Craig Kimbrel Can Make This Adjustment To Stop Skid, Red Sox Pitching Coach Says

Craig Kimbrel is enduring an uncharacteristic rough patch. Fortunately, his boss has a plan to break him out of his funk.

The Boston Red Sox closer didn’t pitch Wednesday night after allowing a game-tying home run in the ninth inning of Tuesday night’s eventual extra-innings win over the Toronto Blue Jays. The outing marked the fourth time in five appearances that Kimbrel had allowed at least one run and his second blown save in his last three chances.

Before Wednesday’s game in Toronto, Red Sox pitching coach Dana LeVangie explained what may be causing Kimbrel’s struggles.

“I brought this up to him last year as well, you just can’t get into situations, especially against lefties, where the strike zone map starts to separate,” LeVangie told WEEI.com’s Rob Bradford. “The colors start to stand out. Good hitters hunt certain locations for a type of pitch and if the color code starts to get really separated then they can have better opportunities to have success.”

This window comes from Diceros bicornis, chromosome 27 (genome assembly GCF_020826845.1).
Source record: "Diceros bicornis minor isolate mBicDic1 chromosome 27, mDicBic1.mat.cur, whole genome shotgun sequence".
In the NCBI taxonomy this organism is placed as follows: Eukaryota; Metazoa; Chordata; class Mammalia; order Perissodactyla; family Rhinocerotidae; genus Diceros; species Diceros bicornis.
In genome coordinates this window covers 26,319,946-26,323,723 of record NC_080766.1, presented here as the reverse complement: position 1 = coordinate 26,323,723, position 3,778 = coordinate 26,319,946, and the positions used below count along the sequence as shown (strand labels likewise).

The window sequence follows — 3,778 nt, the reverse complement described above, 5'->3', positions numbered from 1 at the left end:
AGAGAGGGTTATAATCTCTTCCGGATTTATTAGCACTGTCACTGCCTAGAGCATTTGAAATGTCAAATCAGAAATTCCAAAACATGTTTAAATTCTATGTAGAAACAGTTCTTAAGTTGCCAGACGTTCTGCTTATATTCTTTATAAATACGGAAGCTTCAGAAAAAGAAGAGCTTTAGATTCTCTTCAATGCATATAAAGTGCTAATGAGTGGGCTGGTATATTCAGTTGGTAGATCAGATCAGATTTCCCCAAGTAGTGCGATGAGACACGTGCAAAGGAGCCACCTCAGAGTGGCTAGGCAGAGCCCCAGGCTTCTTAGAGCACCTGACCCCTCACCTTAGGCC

Essentially, LeVangie believes Kimbrel has become too predictable locating his pitches. Of course, there’s a simple solution to that problem: Throw a more diverse selection of pitches in more diverse locations.

“I talked to him about using both pitches to both sides of the plate,” LeVangie said. “Curveball backdoor. Using the fastball in a little bit more, not that I love throwing it in, but just a little bit more to help get more swings on the breaking ball to them. And some backdoor curveballs for strikes earlier in the count … (so they don’t) just sit on one speed and protect that part of the strike zone.

“We call it crisscrossing both sides of the plate. Once he starts doing that a little bit more the colors will start to intertwine a little bit.”

Sox manager Alex Cora noted Tuesday that hitters seem to be picking up Kimbrel’s curveball better lately, “recognizing the pitch right away” and not chasing it out of the strike zone. That’s likely a product of the All-Star closer not varying his pitches enough, allowing hitters to “sit” on the pitches they want to hit.

Fortunately, Kimbrel has the talent and the resources to work out of his slump. And it’s not like his skid has affected the team: Boston has won the last 31 games in which Kimbrel has pitched.

Thumbnail photo via Greg M. Cooper/USA TODAY Sports Images

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